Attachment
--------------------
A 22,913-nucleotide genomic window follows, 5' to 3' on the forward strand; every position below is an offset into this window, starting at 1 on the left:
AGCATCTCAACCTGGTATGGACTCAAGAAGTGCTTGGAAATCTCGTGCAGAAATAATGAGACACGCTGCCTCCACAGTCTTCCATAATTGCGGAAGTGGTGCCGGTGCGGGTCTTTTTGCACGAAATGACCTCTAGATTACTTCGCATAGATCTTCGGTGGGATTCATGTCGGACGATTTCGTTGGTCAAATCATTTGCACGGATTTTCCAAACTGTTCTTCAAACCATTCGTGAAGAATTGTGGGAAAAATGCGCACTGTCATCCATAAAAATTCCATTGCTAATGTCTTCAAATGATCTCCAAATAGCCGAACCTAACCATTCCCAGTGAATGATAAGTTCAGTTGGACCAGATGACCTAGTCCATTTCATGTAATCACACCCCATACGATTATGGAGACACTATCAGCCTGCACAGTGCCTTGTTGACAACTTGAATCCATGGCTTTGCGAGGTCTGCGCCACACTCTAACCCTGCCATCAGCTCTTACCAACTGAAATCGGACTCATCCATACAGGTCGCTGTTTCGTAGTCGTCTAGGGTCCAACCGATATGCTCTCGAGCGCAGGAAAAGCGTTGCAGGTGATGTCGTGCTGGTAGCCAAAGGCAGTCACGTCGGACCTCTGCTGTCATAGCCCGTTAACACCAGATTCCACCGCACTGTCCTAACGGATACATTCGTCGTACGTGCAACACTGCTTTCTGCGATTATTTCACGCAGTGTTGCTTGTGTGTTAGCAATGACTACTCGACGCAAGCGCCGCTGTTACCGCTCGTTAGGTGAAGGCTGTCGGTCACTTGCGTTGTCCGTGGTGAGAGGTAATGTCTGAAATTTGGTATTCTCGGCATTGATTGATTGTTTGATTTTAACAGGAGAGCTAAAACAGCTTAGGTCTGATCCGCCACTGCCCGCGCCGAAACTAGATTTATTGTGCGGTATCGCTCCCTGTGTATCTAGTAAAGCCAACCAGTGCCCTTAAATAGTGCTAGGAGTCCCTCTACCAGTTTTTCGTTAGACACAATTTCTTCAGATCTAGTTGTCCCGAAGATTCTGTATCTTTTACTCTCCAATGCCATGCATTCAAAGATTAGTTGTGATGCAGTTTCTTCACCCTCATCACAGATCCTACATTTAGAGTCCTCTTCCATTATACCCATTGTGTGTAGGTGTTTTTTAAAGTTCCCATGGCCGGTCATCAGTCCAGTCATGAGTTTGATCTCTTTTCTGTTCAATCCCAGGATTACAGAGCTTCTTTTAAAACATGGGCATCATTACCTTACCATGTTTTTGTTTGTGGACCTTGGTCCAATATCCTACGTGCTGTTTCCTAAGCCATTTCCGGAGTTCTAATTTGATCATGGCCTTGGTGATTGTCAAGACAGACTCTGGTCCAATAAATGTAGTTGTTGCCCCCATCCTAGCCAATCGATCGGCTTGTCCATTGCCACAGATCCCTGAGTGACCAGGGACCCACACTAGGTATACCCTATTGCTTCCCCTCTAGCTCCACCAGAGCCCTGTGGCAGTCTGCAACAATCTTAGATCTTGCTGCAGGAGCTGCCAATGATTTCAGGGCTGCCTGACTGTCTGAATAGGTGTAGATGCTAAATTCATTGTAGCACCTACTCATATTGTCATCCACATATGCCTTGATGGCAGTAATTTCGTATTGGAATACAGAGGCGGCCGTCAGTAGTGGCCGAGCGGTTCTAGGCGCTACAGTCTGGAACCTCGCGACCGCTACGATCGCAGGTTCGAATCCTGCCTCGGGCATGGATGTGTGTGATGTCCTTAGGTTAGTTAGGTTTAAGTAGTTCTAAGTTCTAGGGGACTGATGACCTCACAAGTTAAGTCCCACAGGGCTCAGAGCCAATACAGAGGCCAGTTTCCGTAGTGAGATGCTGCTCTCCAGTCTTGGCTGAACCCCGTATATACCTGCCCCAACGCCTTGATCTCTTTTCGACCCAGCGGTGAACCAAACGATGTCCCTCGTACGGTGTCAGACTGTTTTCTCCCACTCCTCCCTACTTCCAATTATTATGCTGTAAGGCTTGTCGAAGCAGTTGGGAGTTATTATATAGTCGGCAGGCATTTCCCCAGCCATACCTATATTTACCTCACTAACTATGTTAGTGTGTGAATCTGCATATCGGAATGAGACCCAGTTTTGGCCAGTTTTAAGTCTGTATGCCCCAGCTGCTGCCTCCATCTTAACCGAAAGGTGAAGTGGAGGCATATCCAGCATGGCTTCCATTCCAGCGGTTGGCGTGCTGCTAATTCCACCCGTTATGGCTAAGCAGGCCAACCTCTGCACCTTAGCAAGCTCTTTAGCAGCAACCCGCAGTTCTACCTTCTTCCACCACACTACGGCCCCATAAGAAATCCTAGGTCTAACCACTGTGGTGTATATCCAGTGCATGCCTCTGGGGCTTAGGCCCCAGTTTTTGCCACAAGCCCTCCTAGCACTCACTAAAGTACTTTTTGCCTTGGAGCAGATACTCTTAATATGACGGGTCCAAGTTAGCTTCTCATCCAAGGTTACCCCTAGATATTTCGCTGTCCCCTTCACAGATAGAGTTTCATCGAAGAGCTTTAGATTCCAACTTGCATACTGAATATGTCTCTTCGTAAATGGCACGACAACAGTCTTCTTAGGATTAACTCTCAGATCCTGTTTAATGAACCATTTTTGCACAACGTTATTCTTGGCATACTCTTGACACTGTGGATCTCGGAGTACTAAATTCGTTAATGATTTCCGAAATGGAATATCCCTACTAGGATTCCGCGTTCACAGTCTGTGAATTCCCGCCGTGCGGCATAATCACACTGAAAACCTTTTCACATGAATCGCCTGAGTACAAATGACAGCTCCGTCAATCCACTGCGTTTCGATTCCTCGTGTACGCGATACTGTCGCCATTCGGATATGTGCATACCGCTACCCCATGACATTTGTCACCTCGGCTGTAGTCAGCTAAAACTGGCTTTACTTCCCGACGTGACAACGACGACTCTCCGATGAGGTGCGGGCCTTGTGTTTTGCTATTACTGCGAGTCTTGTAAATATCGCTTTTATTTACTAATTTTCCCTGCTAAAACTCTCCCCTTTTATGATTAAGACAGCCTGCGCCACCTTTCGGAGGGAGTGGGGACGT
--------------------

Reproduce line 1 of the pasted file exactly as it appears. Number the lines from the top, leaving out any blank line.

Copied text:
A 22,913-nucleotide genomic window follows, 5' to 3' on the forward strand; every position below is an offset into this window, starting at 1 on the left: